Lightworker Tiffany Curtis on platonic partnerships and how you can deepen meaningful connections.
– KEYS SOULCARE
When we think of love, we often think about romantic and sexual relationships. The importance of finding your “one true love” is usually prioritized over finding our one true community (or self!). But, Tiffany Curtis — the award-winning sex educator, writer, and full-spectrum doula whose work and words have been featured on Bumble, HelloGiggles, and Refinery29 — wants to change that. She’s on a mission to share the gifts of practicing intimacy in all of its forms, one friendship at a time.
Here’s our chat.
What do you find so fascinating about sex as a focal point for soulcare?
Because it’s about more than figuring out how to reach orgasm. Our sexual relationship with ourselves is the most important one we will ever have, and by pouring into that relationship, we hopefully learn what we want and need as well as what we don’t. Plus, we’re able to articulate those things to ourselves and others. Sex can teach us to advocate for ourselves, set boundaries, be present, as well as breathe and play. And all of those things are self-care.
Soulcare is about nourishment, about existing as the most full and fulfilled versions of ourselves. There is no soulcare without sex, relationships, and identity. The kinds of sex we have — or if we have sex at all — and the relationships that affirm our pleasure and our existence are both tied to our identities.
You talk a lot about platonic romantic relationships in contrast to society’s perception of “real” or “end-all, be all” relationship definitions. Why?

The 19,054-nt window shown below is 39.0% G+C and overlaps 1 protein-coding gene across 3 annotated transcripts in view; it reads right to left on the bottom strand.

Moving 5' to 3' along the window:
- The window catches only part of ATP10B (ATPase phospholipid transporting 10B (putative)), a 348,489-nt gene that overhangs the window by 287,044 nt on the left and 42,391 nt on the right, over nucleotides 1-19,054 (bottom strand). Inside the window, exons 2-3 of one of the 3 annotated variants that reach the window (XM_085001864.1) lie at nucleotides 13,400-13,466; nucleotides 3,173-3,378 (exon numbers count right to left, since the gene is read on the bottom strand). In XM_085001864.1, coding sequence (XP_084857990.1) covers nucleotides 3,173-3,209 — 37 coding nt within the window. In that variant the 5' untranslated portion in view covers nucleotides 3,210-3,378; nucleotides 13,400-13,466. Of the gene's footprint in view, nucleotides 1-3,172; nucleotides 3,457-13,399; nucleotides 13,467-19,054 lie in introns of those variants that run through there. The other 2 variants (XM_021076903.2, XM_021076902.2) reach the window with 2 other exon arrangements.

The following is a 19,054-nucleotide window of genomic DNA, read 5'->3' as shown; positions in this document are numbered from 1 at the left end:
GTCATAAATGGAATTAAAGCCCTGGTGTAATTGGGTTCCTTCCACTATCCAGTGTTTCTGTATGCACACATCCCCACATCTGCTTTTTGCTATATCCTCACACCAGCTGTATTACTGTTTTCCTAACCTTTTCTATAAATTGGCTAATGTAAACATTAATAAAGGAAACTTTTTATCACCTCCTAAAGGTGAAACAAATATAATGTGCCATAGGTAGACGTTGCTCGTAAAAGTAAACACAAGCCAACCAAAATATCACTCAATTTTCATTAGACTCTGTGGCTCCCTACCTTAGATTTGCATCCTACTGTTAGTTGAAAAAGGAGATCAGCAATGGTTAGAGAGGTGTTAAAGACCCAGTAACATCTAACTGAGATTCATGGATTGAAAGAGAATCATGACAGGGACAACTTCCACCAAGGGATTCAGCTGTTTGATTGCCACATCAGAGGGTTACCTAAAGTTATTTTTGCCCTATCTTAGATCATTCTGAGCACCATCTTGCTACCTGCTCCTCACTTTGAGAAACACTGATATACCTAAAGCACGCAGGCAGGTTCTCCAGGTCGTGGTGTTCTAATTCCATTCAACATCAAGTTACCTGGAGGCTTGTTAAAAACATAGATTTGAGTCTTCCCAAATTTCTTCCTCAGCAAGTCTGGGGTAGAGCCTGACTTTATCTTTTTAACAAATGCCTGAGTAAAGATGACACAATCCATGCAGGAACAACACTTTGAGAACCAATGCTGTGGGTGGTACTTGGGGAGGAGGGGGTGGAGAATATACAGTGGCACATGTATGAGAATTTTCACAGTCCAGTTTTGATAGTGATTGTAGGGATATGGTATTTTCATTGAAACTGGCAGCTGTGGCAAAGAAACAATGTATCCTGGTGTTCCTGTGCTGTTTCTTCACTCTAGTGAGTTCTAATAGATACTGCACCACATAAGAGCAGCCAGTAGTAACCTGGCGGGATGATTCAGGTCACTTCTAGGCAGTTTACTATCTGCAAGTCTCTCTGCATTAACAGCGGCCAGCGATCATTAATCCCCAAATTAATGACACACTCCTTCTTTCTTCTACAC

I think that platonic intimacy gives us space to experience love and affection in an abundant way. So many of us grow up thinking that platonic relationships and friendships are a consolation prize, a second place to a romance coming first in our lives.
Our society has this binary view of relationships: you’re either friends or partners. But sometimes the two coexist, and sometimes they don’t, and platonic relationships are not “less” than romantic ones.
Can you share a few ideas for rituals that could help us connect more deeply with friends?
I think that vulnerability and intimacy in friendships can be uncomfortable, and it feels like friendship takes more investment the older we get in order to keep them intact. I think that people can begin to connect more deeply with their friends by first expressing that desire.
Buy your friends flowers, write them a love note (or text), show up for them, set boundaries with them, tell them what makes you feel loved, ask how they like to be loved. Hug them. Hold them.
Maybe you set a phone call date once a week with a friend you miss talking to. Make a meal together. Read books together. Meditate together and share wellness or spiritual practices. Plan a short trip. Play a game like “We’re Not Really Strangers,” and ask your friends something you’ve always wanted to know. Talk to your friends when you are feeling low and let them care for you. Do the same for them.
None of these things have to only exist when we are dating someone. We have to keep the spice alive in our friendships, too! Encouraging others to divest from the idea that their lives have to center around romance only or at all is key because there is so much space for us to create the kind of loving relationships we need. And, to limit that to romance only puts a cap on how much love and care and affection we can have, when we deserve an abundance of it, for as long as we are alive.
What’s something profound that friendships can teach us that other types of relationships can’t?
Friendships can teach us what’s possible in our connections when we don’t adhere to a prescribed relationship ladder. What can love and care and choosing someone over and over again look like when we dismiss the idea that relationships have to follow certain steps?
How can you practice platonic intimacy more? Share your thoughts in the comments!